• Corporate newsWendy’s (WEN) is considering a test of “dynamic” or surge pricing beginning as early as 2025.  They may think twice as when it was announced the burger chain suffered some online backlash which will only intensify as the details become more widely known.  Shares of regional bank New York Community Bancorp (NYCB) plunged more than 25% on Friday after it announced an amendment to its fourth-quarter results, citing internal risk management, particularly in respect to its internal controls related to internal loan review.
  • Upcoming Economic Reports scheduled to be released this week include the following, on Tuesday, January Factory Orders; on Wednesday, the January Job Openings and Labor Turnover Survey (JOLTS) and January Wholesale Inventories; on Thursday, Weekly Report of Initial Claims for Unemployment Insurance, the January Balance of Trade and January Consumer Credit; and on Friday, the February Non-Farm Payroll Report along with February Unemployment Data.
  • The current earnings cycle has peaked and begun to wind down.  Nevertheless, several companies of note are reporting this week, to include – CrowdStrike (CRWD), Target (TGT), Ross Stores (ROST), (JD) Campbell Soup (CPB), Burlington Stores (BURL), Marvell Technology (MRVL), Kroger (KR), Broadcom (AVGO), Costco (COST) and Oracle (ORCL).

General Disclosure:“This presentation is not an offer or solicitation to buy or sell securities. The information contained in this presentation has been compiled from third party sources and is believed to be reliable, but its accuracy is not guaranteed and should not be relied upon in any way, whatsoever. Fagan portfolio characteristics and holdings are subject to change at any time and are based on a representative portfolio. Holdings and portfolio characteristics of individual client portfolios may differ, sometimes significantly, from those shown. This information does not constitute, and should not be construed as, investment advice or recommendations with respect to the securities listed.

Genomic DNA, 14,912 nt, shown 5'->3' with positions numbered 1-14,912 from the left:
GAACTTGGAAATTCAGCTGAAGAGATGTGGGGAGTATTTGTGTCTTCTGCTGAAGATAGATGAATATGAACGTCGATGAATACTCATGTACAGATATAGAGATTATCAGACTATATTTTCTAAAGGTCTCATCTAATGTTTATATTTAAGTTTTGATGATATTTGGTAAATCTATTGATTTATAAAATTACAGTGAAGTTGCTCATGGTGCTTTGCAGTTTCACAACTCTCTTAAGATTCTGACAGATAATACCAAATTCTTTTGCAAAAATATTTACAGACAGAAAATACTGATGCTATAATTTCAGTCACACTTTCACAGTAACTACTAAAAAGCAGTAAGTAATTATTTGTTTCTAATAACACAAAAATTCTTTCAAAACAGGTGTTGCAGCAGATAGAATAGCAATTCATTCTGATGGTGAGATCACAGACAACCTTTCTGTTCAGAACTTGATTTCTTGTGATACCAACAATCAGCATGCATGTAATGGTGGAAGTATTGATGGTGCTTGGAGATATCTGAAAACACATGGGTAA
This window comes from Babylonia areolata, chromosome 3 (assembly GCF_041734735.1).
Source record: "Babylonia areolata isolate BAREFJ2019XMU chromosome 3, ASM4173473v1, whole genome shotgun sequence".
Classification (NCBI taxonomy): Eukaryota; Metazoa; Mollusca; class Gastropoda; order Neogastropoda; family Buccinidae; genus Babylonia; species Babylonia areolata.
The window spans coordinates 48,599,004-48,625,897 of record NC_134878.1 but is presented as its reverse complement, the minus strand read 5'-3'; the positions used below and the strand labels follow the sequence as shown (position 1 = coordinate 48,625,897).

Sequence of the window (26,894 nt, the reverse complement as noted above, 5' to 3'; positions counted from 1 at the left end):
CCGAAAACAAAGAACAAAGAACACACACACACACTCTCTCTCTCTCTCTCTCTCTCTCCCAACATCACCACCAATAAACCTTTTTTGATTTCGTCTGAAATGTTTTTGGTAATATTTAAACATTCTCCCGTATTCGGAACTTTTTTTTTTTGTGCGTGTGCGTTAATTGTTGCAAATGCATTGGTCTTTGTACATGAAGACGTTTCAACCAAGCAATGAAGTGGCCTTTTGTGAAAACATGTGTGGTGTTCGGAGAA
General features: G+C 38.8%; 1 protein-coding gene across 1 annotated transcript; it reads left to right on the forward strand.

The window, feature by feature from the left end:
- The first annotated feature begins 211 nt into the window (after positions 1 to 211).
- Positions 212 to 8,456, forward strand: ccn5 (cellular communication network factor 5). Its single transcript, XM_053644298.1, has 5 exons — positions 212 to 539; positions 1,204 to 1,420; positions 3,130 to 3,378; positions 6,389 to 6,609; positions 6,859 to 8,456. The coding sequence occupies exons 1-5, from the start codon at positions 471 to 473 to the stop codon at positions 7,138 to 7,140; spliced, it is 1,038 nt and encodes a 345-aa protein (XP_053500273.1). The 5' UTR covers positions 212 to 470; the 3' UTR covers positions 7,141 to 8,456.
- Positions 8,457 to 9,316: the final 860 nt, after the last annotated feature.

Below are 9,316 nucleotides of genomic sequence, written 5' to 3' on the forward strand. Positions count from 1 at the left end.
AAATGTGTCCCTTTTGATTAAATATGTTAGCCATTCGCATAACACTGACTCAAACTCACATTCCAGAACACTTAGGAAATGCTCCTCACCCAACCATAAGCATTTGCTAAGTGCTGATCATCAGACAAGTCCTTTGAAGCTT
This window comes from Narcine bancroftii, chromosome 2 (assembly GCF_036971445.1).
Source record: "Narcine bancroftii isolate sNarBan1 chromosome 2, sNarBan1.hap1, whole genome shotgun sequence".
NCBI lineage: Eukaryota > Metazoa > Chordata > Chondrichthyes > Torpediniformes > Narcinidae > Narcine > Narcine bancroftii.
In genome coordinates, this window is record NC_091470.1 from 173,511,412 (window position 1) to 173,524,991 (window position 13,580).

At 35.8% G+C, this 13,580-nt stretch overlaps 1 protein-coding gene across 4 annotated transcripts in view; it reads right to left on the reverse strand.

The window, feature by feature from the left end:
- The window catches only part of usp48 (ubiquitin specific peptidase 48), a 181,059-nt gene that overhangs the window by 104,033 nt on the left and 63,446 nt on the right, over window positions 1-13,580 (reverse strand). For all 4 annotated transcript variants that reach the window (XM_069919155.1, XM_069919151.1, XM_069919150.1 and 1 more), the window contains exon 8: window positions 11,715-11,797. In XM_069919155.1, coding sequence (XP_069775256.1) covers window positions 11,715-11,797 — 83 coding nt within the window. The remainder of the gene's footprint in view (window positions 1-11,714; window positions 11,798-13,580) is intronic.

Additional information including management fees and expenses is provided on our Form ADV Part 2. The actual return and value of an account fluctuate and, at any time, the account may be worth more or less than the amount invested. Bond Investments are affected by interest rate changes and the credit-worthiness of the issues held in the portfolio. A rise in interest rates will cause a decrease in the value of fixed income positions. Past performance results are not indicative of future results.”